Ethan Hawke’s forthcoming biopic, Blaze, sees the actor make the move from center stage to the director’s chair. The movie tells the story of the late country and western artist Blaze Foley, and is being filmed in almost entirely with DJI products. That doesn’t mean most of the movie is filmed from the air, though. DJI drones are part of the production, but the company’s non-flying camera gear, including the Osmo RAW and the Ronin DSLR stabilizer, were used extensively throughout the production. DJI was at SXSW in Austin to talk about its involvement in the film — all part of its DJI Creative Studio initiative.
Foley’s story is peppered with misfortune and tragedy. Most notably, his untimely death at just 40 years old, after a neighbor’s son shot him in the chest. Couple this with a period in his life known as “the missing years” and a musical influence that reaches luminaries such as Willie Nelson, and you essentially have a biopic that writes itself. Except, this one was written by Hawke and Blaze’s former sweetheart, Sybil Rosen. Hawke approached Rosen about the project after reading her own telling of Foley’s story in the book “Living in the Woods in a Tree.”
DJI’s involvement with the project came after Hawke had experienced some of their products, and thought they would be a good fit for the movie. Blaze‘s producer, Jake Seal, explains that Hawke “was very clear on certain aspects of the film being very fluid, and looking like water.” It’s a theme Hawke wanted to use to represent Foley’s “rolling stone” lifestyle, and something he felt was represented in the stabilized images that both the Inspire 1, and the Osmo RAW hand-held. Seal claims that the during the first two days of shooting, 80 percent was recorded on the Osmo alone.
Compared to Hawke’s movies as an actor, Blaze is a relatively small production. The lead role of Foley is played by newcomer Ben Dickey (a musician by trade), and fans of Netflix’s Arrested Development will spot Alia Shawkat as the female lead (Sybil Rosen). Rosen plays her own mother in the film.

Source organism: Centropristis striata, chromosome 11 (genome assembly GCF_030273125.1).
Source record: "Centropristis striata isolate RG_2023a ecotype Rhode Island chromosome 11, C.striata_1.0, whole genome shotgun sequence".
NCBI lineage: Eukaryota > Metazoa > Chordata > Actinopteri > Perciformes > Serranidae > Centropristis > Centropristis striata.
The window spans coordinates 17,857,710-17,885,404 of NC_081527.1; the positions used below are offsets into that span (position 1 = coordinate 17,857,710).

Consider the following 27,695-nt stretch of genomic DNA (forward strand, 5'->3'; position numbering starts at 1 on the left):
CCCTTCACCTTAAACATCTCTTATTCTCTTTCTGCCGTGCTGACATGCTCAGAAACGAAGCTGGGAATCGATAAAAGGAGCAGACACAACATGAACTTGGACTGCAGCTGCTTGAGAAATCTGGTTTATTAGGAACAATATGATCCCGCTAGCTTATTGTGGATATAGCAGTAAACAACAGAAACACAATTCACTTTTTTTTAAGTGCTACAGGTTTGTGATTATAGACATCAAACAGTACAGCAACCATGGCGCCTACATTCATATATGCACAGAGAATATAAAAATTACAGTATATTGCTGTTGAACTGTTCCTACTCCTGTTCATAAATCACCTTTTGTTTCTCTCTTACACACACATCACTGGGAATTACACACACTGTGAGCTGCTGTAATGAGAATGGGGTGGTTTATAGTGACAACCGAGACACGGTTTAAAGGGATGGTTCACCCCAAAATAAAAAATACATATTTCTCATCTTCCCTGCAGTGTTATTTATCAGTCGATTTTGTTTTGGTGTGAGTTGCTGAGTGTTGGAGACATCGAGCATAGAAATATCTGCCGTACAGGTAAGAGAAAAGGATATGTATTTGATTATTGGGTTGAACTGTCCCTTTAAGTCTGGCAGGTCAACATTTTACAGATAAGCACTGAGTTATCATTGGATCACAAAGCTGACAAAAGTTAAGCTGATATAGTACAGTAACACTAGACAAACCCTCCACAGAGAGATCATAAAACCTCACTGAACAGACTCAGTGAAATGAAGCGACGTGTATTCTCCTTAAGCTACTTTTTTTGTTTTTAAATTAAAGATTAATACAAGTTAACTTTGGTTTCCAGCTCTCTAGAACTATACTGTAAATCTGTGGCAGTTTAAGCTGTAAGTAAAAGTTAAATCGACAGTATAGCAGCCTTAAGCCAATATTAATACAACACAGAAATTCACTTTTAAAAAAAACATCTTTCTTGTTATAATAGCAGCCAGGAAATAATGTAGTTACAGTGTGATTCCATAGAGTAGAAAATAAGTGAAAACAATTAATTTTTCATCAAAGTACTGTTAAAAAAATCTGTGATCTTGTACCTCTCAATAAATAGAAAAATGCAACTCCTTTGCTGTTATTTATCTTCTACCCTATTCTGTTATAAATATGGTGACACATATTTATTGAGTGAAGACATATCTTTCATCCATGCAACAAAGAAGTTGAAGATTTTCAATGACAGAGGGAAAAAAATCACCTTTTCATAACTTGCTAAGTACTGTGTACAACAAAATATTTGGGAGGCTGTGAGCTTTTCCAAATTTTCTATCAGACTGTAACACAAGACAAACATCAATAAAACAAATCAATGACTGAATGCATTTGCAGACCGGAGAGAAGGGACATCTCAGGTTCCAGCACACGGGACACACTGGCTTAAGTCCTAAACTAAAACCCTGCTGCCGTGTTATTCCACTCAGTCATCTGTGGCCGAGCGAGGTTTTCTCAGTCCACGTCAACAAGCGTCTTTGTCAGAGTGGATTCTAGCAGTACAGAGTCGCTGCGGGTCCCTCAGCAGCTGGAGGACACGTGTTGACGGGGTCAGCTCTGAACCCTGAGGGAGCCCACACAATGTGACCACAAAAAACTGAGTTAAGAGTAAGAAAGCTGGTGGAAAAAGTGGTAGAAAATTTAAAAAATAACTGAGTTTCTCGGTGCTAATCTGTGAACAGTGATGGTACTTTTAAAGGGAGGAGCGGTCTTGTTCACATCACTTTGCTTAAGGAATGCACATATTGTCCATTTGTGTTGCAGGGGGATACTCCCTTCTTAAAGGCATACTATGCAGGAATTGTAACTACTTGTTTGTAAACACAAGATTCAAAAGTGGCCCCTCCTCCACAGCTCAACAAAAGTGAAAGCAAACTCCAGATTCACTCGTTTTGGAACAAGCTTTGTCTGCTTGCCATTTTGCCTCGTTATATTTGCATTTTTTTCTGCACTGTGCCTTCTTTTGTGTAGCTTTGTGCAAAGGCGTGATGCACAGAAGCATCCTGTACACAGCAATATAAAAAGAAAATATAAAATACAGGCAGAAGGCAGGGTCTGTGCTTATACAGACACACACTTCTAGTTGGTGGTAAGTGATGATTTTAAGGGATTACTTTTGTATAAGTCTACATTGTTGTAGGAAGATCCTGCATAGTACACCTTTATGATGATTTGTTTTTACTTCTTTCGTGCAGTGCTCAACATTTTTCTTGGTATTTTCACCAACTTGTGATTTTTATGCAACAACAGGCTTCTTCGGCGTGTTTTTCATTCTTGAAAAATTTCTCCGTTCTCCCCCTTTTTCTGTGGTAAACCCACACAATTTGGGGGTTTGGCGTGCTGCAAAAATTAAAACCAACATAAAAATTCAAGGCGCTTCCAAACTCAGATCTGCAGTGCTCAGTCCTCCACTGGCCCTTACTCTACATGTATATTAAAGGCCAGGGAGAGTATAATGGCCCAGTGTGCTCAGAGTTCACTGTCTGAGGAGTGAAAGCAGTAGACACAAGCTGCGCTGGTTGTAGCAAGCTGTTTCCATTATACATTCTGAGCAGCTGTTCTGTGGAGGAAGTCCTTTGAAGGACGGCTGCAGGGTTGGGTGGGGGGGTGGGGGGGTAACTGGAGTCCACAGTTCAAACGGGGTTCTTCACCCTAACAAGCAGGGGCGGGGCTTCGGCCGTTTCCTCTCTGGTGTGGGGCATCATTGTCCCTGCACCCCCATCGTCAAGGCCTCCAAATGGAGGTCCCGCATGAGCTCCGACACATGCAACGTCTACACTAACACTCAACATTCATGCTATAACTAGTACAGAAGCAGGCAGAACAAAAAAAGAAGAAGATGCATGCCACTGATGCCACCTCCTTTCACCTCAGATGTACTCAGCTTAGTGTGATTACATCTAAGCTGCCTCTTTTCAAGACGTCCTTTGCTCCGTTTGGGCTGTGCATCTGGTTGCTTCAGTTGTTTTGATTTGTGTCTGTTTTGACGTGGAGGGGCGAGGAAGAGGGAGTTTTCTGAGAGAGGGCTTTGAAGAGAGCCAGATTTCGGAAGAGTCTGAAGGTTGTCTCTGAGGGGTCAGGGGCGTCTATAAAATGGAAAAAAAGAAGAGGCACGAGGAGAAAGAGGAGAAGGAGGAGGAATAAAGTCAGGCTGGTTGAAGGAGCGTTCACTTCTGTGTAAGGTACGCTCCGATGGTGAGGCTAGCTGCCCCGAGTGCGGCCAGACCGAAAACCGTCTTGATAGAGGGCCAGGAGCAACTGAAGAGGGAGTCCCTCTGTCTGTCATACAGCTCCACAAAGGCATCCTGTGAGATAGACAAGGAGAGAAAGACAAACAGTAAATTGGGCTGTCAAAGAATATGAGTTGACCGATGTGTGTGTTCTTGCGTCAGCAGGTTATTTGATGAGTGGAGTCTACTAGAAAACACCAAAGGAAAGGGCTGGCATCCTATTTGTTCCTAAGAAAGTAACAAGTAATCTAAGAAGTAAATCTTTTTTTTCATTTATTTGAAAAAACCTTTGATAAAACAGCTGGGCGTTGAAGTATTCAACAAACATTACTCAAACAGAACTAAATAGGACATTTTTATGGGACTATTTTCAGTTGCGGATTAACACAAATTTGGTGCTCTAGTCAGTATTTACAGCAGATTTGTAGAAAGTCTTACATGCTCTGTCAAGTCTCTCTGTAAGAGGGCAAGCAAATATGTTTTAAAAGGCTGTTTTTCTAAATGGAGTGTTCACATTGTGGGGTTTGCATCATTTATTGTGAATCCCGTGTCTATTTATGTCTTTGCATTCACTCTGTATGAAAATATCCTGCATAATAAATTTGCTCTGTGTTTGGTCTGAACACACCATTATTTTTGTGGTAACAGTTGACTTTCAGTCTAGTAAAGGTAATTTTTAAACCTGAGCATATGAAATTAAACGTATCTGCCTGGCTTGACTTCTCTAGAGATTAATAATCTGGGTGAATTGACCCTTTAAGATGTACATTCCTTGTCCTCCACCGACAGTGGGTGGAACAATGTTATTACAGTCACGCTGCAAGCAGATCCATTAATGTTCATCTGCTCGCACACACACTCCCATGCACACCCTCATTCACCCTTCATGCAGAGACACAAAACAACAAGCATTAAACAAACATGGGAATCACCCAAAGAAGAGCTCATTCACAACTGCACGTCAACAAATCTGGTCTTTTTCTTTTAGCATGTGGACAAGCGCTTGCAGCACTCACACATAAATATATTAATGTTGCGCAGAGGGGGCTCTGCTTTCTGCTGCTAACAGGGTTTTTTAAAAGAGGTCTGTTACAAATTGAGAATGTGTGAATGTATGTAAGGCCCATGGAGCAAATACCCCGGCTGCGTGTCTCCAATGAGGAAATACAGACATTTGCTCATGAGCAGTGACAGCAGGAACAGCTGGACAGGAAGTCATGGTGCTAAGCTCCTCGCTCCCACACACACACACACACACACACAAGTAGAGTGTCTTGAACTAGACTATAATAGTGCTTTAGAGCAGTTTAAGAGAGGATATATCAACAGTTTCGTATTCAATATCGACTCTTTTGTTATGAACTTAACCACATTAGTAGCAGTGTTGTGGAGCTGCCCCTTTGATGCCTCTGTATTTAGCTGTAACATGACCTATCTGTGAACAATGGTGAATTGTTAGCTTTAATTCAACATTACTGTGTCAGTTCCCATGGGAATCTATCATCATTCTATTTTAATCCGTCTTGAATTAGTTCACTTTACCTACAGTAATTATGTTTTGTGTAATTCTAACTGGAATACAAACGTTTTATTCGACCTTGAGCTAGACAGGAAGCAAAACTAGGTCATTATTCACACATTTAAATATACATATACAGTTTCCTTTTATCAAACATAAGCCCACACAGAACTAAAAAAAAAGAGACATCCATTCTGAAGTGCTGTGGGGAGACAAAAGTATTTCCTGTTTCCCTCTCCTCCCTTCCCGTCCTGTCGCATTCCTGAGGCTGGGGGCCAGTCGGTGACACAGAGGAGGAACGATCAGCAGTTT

Despite Hawke’s enthusiasm for DJI’s products, the movie’s director of photography wasn’t initially so sure. “Steve [Cosens], the DoP needed convincing,” Dickey said. “At least a few hours.” But he, too had his doubts: “The first time we used it [the Osmo] it was really weird. I was like ‘is this really a movie?'”
Scott McLeslie, the film’s drone operator, was understandably more confident about what flying cameras and the Osmo could bring to the table. Not just as part of a smaller operation, but in their ability to do things that conventional Hollywood gear could not. “They opened possibilities that none of the cinematographers could dream of,” he said. McLeslie claims that shooting a close up in a moving car normally requires a rolling platform and half of the vehicle to be cut open. “With DJI tech you can just put it behind the wheel and have a never before seen scene.”
A DJI spokesperson says that, “We don’t have any sort of official relationship [with the production]. McLeslie is just an avid user of our products and was instrumental in helping Ethan and Director of Photography Steve Cosens use our products to get the shots they wanted.”
Of course, this isn’t the first time DJI has put its name to a movie. The company has been showing up at the Sundance Film Festival for the last few years trying to associate it’s products with serious movie makers. It’s also far from the only player in the game. Hardcore Henry was almost exclusively shot using GoPro cameras, and the ubiquitous action camera has shown up in The Martian as well as being the go-to guy for point-of-view and in-car/underwater shots since its launch.
Seal explained that there was a point when they were considering shooting the whole film with the Osmo (which is the same camera on the Inspire drone as the handheld). “In the end we didn’t quite have the bottle to jump in with that, but with the Ronin and the drones it was a game changer,” he said.
While it’s good to see even more movies coming out shot with gear that you or I can buy (or even, already own), there’s still some way to go before people shake off the perception that to shoot Hollywood quality, you need Hollywood budget. Especially, perhaps, when it comes to the actors and their egos: “The Osmo… it does look silly, don’t get me wrong, it’s great, but it does look silly,” Dickey joked during a panel at SXSW.
Blaze is currently slated for a 2018 release.